The most significant benefits of CDN are speed and reliability. Moving the video source as close as possible to the people watching it will make the viewing experience much faster and more reliable. 

Along with optimizing page content and libraries, CDN also ensures that the application has a faster load time. It loads content from the nearest location of the user.

  • Caching can be used to improve the delivery of video content to viewers. By caching popular video content at edge locations(multiple servers) around the world with the help of CDN, content can be delivered to viewers more quickly and with lower latency, improving the overall quality of the viewing experience.
  • Caching encoding data, such as pre-encoded video segments or keyframes, can reduce the load on the video encoder and improve the system’s ability to handle spikes in traffic.
  • Caching metadata, such as video titles, descriptions, and thumbnails, can help reduce the load on the database and improve the performance of the system.

Popular CDNs for live video streaming include Akamai, Cloudflare, and Fastly. 

Now, comes the final part where we look out for ways to transfer the video to the end users:

RTMP vs HLS/DASH for transferring videos to end users?

Let’s look at both of them one by one,


It stands for Real-Time Messaging Protocol. RTMP is better than TCP, because there is no data loss through RTMP and is more reliable

RTMP allows low-latency streaming and is commonly used for live-streaming applications, such as gaming, sports, and events. It can also be used for on-demand video delivery, where the video content is pre-recorded and played back to viewers at a later time,eg: Hotstar


HLS (HTTP Live Streaming) and DASH (Dynamic Adaptive Streaming over HTTP) are two popular streaming protocols used to deliver video content over the internet. Both HLS and DASH enable the adaptive bitrate streaming (ABS) technique, which adjusts the quality of the video based on the viewer’s available network bandwidth, device capabilities, and other factors.

HTTP Live Streaming is encoded in different resolutions and bitrates. As the connection gets slower, the protocol adjusts the requested bitrate to the available bandwidth. Therefore, it can work on different bandwidths, such as 3G or 4G. Hence, it provides the best UX based on the user’s bandwidth.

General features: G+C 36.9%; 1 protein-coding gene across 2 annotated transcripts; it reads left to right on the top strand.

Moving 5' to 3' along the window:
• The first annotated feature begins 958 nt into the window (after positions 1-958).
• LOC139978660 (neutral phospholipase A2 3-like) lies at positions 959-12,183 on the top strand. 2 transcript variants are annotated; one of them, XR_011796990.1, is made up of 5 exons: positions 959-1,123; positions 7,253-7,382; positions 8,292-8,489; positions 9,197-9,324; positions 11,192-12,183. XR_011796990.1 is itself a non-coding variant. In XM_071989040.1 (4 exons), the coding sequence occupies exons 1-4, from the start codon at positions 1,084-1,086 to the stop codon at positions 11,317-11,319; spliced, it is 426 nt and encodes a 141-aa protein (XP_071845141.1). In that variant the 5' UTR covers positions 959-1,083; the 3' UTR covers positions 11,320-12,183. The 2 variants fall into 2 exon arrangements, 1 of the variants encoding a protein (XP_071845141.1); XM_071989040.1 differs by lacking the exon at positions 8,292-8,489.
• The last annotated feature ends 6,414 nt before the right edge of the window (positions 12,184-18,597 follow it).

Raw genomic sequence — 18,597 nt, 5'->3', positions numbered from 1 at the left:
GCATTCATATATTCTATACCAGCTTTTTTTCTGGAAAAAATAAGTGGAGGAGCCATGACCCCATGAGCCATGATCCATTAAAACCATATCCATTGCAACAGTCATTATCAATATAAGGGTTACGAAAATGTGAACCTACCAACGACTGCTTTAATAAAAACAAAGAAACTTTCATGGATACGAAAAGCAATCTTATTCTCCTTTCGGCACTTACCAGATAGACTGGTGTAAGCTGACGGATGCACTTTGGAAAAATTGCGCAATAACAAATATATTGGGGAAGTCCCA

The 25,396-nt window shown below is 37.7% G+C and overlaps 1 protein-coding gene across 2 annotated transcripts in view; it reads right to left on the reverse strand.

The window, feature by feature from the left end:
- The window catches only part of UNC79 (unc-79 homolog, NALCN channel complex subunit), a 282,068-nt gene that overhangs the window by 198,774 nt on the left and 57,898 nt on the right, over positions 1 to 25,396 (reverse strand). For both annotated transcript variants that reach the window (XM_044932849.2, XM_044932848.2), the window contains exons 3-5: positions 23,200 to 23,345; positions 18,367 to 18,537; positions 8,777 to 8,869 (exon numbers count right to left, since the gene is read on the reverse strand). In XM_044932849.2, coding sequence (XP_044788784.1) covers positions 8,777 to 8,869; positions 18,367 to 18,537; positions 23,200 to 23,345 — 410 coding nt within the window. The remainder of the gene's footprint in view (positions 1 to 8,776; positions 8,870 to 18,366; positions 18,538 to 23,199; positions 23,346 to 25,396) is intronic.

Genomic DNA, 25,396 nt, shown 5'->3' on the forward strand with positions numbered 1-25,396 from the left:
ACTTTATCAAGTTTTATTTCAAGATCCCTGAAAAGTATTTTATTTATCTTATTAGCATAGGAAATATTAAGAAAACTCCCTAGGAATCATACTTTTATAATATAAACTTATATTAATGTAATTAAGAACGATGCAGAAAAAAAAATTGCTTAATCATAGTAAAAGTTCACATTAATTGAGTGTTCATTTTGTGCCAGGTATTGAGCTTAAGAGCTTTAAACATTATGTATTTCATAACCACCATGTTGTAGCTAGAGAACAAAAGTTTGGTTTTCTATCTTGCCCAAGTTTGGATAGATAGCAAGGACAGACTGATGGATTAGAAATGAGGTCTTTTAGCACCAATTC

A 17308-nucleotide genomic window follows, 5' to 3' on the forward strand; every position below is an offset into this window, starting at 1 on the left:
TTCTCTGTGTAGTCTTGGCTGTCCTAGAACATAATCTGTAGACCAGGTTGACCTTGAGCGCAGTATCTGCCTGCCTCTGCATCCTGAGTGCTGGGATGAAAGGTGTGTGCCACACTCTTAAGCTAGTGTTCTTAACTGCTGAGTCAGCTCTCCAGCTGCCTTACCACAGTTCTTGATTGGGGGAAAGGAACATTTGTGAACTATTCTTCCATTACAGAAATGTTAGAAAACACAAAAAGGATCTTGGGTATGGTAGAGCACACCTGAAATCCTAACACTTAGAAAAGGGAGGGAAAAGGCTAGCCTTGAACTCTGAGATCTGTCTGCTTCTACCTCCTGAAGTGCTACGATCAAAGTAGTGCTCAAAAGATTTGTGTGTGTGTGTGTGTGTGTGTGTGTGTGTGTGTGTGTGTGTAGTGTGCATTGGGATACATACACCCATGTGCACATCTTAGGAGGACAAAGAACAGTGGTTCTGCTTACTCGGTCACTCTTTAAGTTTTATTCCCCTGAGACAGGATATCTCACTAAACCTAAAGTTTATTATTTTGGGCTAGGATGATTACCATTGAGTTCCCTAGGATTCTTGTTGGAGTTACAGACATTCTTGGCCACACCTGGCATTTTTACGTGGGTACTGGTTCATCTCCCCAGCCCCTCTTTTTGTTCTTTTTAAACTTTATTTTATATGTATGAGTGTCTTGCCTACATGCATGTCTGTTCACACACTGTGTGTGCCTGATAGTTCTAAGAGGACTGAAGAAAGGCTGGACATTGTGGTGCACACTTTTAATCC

Now, to the actual comparison, HLS/DASH are relatively lower quality connections as compared to RTMP, so here we make a tradeoff by choosing real-time over quality. As it is a streaming protocol it can do this judiciously with good usage of bandwidth and in real-time.

Capacity Estimation per live stream

Let’s find out how much data we need to process according to each live stream – taking a football match as an example,

Let’s make some assumptions at first,

  • Suppose, footage which is captured in a particular kind of match on ESPN (football) is of 4K.
  • Now, for better understanding, we take now four kind of resolutions to serve: 1080p, 720p, 480p, and 360p.
  • So, codecs: 4
  • Duration of football match: 1hour and 30 minutes
  • So, let’s assume the size of footage: 4 GB

Now, size of 720p footage: 4/2 = 2GB
size of 480p footage: 4/4 = 1GB
size of 360p footage: 4/8 = 0.5GB

So, the total storage for all resolutions = 7.5 GB.

and, the total storage for all resolutions and codecs = 7.5*4 = 30 GB of data to be processed per live stream.

Let’s find out how much data will be transferred to CDN in a single live stream,

Let’s make some assumptions at first,

  • Number of users: 10 Million
  • % of users having HD resolution: 50%
  • % of live stream users watch on an average: 40%

Size of footage in standard resolution(480p): 4/4 = 1GB

Therefore, Total Data Transfer to CDN = (Video Size * Number of users for each resolution) * Average Watch % of the live stream

= (4 GB * 50/100 * 10^6 + 1 GB * 50/100 * 10^6) * 40/100 = 1.25 * 10^6 GB = 1.25 PB of data transfer will take place to CDN in a single stream.

Let’s find out how much time would it take to send data from the live stream to the user’s device,

Let’s make some assumptions at first,

  • Amount of data consumed by user in a second = 4GB/1.5 hour ~ 700kB/sec
  • Time taken to transfer 700kB of data to nearest CDN = 1sec
  • Time taken to transfer 700kB of data to user from CDN = 250ms

Total travel time for the stream to reach the user’s device = 1 + 0.25 + 0.25 = 1.5sec

Processing time assuming ffmpeg/Handbrake/VideoLan running at 2x of video speed = 1 / 2 = 0.5s

Total latency = 1.5 + 0.5 =2s.